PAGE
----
Oregonians vs. Californians

I’m a social-media coward, disinclined to comment on controversial subjects. That said, I’m commenting on a well-known but seldom discussed underside of Oregon civility, a banal intolerance that could be amusing if it weren’t real.

Oregonians are said to openly dislike Californians. Their disdain is sometimes traced to former Governor, Tom McCall, who once said, “Come visit us again and again…. But for heaven’s sake, don’t come here to live.” This statement, from a man who was born in Massachusetts, has been variously misquoted. Although he was speaking to a national audience, most who cite him focus the sentiment on Californians, not other migrants to the state.1 Those who bash Californians seem to believe that misquoting a former Governor makes intolerance okay. For some it’s amusing, in the way that jokes about race or dumb blondes once were.

Back in 2007, when I moved here, the real estate web sites assured California migrants that newcomers are welcomed. Once here, I realized that maybe it’s only realtors who were welcoming. Matt Love, an Oregon writer, admits to vandalizing cars with California license plates.2 Maybe he was indulging in hyperbole when writing of his antics twenty years ago, but Oregon Public Broadcasting reported a similar story of petty vandalism on California cars.3

Various blogs and message boards feature anecdotes of bias. Some snarky writers blame Californians for every national trend that Oregon has followed, and a few that Oregon has led. California buyers,  not the Oregon property owners who sell to them, are blamed for the rising cost of housing. Californians are rude. They’re outspoken. They’re slick. They’re too confident.

I’ve heard the coded question, “So what brought you to Oregon?” I’ve seen the change in facial expression when I let slip that I had previously worked in the Bay Area. At a job interview I was told, “I’m not sure how our Board would feel about hiring a Californian.”

Then there are the folks who introduce themselves by identifying the Oregon high school they attended. This is another coded message. If you’re a native you then respond in code by revealing your own high school pedigree – this even if you’re at a business meeting. Outsiders are perplexed at this odd cultural ritual. I think of it as a display of plumage, or the call of a bull elk.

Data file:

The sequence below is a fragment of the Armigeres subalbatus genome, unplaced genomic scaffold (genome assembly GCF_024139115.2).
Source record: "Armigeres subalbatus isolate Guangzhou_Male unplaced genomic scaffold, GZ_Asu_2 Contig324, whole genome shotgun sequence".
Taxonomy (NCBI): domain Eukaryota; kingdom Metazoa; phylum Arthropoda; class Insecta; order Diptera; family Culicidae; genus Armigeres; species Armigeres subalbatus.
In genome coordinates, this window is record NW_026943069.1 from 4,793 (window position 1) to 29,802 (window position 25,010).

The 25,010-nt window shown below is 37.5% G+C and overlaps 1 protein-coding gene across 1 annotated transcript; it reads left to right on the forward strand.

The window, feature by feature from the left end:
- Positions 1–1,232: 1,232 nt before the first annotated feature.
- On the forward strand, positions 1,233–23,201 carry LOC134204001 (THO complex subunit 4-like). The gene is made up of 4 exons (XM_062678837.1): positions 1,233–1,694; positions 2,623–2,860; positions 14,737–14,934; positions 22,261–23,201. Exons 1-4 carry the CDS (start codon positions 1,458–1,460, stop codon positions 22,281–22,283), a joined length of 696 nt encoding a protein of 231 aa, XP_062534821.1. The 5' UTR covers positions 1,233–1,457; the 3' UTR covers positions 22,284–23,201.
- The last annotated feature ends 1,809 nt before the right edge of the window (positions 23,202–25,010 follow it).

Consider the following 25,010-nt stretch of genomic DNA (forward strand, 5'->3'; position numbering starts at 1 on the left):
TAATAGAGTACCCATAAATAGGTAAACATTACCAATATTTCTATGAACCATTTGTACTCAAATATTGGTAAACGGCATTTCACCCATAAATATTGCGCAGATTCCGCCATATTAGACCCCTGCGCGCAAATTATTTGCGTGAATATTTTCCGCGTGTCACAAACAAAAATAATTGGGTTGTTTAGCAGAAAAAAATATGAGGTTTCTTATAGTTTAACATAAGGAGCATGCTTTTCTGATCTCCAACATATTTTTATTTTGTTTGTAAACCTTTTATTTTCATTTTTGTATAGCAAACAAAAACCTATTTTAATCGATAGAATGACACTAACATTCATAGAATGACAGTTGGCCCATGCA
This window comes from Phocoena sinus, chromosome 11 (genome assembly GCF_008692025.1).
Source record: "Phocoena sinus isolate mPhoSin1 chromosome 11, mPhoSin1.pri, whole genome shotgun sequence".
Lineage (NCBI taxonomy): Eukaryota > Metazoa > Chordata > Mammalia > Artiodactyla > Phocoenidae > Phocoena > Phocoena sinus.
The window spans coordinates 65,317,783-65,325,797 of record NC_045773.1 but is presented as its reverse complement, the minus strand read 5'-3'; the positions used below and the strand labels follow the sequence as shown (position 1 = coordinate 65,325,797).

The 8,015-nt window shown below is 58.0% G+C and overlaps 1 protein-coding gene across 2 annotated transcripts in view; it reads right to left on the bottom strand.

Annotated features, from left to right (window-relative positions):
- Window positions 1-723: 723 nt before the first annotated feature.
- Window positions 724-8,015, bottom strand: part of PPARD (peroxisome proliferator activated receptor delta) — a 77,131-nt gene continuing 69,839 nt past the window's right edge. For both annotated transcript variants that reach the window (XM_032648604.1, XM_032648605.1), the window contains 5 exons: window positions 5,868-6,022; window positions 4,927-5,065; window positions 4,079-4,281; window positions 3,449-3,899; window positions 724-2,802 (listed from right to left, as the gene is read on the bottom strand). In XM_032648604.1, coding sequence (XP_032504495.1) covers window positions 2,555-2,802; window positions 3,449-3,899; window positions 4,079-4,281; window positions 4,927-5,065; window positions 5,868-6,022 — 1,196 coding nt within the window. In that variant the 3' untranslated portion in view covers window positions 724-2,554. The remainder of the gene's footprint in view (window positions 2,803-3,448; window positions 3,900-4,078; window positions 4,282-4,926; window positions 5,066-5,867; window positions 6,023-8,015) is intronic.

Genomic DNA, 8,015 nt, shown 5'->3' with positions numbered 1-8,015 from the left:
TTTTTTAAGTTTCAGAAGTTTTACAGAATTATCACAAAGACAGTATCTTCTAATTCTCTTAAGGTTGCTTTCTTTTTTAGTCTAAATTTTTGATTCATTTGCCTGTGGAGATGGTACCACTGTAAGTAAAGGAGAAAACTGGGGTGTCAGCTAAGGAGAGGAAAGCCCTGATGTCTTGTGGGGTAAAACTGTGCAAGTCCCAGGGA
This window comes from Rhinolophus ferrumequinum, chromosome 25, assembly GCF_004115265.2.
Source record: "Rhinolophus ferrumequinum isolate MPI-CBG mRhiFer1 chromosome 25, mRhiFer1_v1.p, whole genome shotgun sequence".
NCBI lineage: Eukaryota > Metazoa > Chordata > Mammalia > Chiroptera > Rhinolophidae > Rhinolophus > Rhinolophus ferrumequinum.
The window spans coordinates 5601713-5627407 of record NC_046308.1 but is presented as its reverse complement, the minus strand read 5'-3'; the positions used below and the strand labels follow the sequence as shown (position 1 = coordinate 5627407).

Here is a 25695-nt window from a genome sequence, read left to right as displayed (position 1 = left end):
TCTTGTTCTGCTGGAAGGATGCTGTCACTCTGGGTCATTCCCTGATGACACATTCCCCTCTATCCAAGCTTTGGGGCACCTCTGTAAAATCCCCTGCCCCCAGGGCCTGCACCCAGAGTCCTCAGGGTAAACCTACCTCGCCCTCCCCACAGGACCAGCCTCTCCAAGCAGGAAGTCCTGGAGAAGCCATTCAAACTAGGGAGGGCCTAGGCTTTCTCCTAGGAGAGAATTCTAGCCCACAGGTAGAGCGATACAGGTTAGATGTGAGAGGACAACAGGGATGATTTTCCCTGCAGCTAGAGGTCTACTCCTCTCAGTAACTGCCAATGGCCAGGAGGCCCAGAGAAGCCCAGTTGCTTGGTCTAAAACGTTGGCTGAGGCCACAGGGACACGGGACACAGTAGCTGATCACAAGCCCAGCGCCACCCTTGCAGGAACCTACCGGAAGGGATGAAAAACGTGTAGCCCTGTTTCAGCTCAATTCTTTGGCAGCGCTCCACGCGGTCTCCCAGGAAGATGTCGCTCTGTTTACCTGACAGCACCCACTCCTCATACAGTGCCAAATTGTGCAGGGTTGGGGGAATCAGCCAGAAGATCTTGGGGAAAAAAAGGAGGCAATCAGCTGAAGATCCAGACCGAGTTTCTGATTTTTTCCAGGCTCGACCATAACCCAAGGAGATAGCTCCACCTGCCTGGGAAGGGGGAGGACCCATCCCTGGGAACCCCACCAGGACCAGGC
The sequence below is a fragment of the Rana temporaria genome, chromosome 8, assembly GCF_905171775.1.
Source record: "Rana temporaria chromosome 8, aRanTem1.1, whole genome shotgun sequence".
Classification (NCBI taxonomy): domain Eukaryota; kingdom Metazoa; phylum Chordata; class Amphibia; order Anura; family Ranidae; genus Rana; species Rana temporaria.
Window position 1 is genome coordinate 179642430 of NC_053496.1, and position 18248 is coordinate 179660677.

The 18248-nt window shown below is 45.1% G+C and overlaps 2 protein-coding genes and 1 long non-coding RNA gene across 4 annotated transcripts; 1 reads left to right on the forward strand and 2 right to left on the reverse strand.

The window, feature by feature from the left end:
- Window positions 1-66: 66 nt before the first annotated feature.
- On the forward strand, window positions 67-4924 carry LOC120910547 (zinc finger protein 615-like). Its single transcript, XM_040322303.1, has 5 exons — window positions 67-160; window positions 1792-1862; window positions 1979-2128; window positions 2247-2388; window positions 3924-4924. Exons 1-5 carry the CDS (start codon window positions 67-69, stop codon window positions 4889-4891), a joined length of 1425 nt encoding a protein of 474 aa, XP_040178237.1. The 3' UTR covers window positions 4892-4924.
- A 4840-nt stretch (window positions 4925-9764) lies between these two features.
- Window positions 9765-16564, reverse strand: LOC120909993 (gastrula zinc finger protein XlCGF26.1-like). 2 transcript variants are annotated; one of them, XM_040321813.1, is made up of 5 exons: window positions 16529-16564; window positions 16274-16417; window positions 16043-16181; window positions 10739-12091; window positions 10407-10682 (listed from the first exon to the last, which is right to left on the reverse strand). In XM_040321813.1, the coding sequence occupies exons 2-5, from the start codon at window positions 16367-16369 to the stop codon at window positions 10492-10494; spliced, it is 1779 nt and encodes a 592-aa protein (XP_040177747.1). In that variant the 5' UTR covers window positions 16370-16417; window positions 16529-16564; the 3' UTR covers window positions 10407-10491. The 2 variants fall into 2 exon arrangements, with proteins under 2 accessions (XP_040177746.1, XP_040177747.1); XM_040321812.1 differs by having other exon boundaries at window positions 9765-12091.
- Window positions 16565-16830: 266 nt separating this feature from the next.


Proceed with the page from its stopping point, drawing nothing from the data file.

It’s an accepted sport to bash Californians. In May, while attending a writers conference, I heard snide asides about Californians. I sat in silence and realized that I was “passing,” sandwiched at a table between two otherwise lovely bashers. Their words reflect a prejudice embedded in Oregon culture, weirdly acceptable even to those who would object to slurs based on race, religion, gender, or sexual orientation. Later, the table companion who bashed my people invited me to like her on Facebook, apparently unaware that I was one of them. She was hoping I’d buy her books.

As innocuous as my experience is, it hurts. I intellectually grasp that this intolerance is a form of tribalism, a paradoxical effort to bind a community. But it still stings, especially when coming from other migrants who hold a misguided belief that only Californians exert a negative impact on place.

This regional chauvinism is so widely recognized that it has been studied in academic circles. A research center at the University of Washington offers a temperate view of the historical division. They advise against California-bashing for the way that such attitudes “contradict our own perceptions of ourselves.”4 Indeed, all this bashing is ironic, given that Oregonians consider themselves above such things.

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  1. A New York Times interactive map points to the paradox of Oregon’s Californian bashing. In 2012 fewer than half of all Oregonians were natives. Indeed, in 2012, of those who weren’t born here, 14% were born in California, which leaves another 40% of Oregon residents who were born elsewhere.
  2. Matt Love, in Rose City Heist (2014) writes, “…I grew up in Oregon City before it died as a mill town and I later had nothing to do with the gentrification of Portland. In fact, I think I tried to forestall it by drunkenly keying all those cars with California plates.” (p. 12-13)
  3. Erica Cain. ‘“Former Governor Tom McCall’s Message to Visitors” March 19, 2013.
  4. Center for the Study of the Pacific Northwest. Lesson One: Who Belongs in the Pacific Northwest?
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